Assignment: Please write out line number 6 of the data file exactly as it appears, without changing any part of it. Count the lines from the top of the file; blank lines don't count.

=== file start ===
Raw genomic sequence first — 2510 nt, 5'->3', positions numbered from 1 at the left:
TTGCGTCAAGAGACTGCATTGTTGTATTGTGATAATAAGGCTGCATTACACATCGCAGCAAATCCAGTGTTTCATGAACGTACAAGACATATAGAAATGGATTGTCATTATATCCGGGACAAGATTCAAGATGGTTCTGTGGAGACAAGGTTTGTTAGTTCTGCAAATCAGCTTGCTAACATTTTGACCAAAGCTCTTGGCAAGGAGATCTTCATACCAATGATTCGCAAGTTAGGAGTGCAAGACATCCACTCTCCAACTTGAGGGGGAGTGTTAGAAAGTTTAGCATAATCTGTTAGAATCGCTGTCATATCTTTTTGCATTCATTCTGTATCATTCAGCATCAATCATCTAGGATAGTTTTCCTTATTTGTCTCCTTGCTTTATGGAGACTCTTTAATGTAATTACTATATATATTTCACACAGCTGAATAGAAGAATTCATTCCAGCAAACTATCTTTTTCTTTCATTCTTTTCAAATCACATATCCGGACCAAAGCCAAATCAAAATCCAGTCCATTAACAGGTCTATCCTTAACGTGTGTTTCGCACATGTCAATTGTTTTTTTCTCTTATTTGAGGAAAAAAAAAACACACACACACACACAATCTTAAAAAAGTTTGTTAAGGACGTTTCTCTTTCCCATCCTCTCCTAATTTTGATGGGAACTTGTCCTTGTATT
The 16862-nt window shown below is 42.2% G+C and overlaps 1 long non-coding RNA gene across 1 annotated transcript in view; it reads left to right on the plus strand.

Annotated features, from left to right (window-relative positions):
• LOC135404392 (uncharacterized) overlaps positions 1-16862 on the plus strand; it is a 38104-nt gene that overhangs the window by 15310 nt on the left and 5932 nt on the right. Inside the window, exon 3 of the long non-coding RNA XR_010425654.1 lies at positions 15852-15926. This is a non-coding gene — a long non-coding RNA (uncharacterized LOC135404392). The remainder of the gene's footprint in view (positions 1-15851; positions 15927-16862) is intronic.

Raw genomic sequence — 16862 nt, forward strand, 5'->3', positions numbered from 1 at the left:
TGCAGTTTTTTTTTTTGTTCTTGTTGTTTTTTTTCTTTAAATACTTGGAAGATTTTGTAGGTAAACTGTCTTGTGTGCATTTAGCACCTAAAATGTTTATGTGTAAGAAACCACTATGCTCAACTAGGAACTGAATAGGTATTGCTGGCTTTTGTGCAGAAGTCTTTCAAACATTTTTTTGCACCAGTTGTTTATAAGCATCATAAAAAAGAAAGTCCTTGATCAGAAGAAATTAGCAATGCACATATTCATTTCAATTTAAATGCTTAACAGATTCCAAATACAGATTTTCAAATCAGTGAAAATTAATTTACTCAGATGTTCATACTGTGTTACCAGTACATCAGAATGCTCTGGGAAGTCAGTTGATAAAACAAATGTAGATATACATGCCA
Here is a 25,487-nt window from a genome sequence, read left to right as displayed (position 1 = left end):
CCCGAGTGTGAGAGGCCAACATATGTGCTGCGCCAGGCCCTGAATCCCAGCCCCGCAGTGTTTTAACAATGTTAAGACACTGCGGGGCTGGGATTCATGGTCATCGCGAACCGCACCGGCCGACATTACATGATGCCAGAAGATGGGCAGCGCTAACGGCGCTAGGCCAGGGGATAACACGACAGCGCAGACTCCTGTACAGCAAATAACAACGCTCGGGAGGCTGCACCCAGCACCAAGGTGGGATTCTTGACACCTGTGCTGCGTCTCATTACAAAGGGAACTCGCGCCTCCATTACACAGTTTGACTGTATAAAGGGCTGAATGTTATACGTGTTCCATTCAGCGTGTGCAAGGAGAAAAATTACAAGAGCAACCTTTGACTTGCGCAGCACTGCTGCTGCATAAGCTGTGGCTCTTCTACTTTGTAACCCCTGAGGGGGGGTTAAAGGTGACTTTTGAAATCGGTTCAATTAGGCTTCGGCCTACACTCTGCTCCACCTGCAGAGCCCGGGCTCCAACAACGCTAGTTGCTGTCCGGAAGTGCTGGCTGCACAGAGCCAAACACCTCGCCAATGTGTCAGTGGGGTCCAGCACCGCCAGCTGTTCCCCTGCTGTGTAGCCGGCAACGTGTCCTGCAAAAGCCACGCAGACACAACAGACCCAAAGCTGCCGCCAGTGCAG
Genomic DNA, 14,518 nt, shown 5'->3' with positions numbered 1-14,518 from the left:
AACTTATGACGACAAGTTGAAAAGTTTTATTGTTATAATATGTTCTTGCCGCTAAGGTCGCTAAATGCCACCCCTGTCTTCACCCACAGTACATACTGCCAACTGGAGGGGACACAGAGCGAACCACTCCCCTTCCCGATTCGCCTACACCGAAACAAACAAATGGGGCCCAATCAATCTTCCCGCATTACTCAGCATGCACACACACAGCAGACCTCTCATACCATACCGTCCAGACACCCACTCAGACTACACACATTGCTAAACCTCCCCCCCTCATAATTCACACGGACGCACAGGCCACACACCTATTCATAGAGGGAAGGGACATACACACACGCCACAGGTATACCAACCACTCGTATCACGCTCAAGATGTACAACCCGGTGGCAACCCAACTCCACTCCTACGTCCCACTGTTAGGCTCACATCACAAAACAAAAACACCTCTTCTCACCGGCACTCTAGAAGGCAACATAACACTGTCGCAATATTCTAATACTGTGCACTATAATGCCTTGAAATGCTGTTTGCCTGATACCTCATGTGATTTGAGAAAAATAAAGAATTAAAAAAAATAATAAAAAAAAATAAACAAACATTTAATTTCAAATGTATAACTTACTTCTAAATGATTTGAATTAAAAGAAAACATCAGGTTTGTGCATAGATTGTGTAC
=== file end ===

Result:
Raw genomic sequence — 16862 nt, forward strand, 5'->3', positions numbered from 1 at the left: